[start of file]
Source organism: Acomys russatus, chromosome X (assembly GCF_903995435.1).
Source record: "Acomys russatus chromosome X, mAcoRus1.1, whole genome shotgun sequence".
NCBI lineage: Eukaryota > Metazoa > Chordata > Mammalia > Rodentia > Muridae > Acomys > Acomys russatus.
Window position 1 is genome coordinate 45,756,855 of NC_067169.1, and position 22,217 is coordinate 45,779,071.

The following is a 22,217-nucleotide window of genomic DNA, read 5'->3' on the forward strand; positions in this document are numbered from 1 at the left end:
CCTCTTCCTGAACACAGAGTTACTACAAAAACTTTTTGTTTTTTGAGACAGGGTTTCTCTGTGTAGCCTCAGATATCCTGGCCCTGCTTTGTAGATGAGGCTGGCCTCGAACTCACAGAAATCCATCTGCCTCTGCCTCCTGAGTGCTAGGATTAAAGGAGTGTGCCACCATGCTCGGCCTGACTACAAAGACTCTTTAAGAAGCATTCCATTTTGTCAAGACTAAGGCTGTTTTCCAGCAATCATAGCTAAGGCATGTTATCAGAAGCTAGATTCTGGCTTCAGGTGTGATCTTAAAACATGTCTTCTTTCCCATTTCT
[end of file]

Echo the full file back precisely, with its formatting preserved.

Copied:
Source organism: Acomys russatus, chromosome X (assembly GCF_903995435.1).
Source record: "Acomys russatus chromosome X, mAcoRus1.1, whole genome shotgun sequence".
NCBI lineage: Eukaryota > Metazoa > Chordata > Mammalia > Rodentia > Muridae > Acomys > Acomys russatus.
Window position 1 is genome coordinate 45,756,855 of NC_067169.1, and position 22,217 is coordinate 45,779,071.

The following is a 22,217-nucleotide window of genomic DNA, read 5'->3' on the forward strand; positions in this document are numbered from 1 at the left end:
CCTCTTCCTGAACACAGAGTTACTACAAAAACTTTTTGTTTTTTGAGACAGGGTTTCTCTGTGTAGCCTCAGATATCCTGGCCCTGCTTTGTAGATGAGGCTGGCCTCGAACTCACAGAAATCCATCTGCCTCTGCCTCCTGAGTGCTAGGATTAAAGGAGTGTGCCACCATGCTCGGCCTGACTACAAAGACTCTTTAAGAAGCATTCCATTTTGTCAAGACTAAGGCTGTTTTCCAGCAATCATAGCTAAGGCATGTTATCAGAAGCTAGATTCTGGCTTCAGGTGTGATCTTAAAACATGTCTTCTTTCCCATTTCT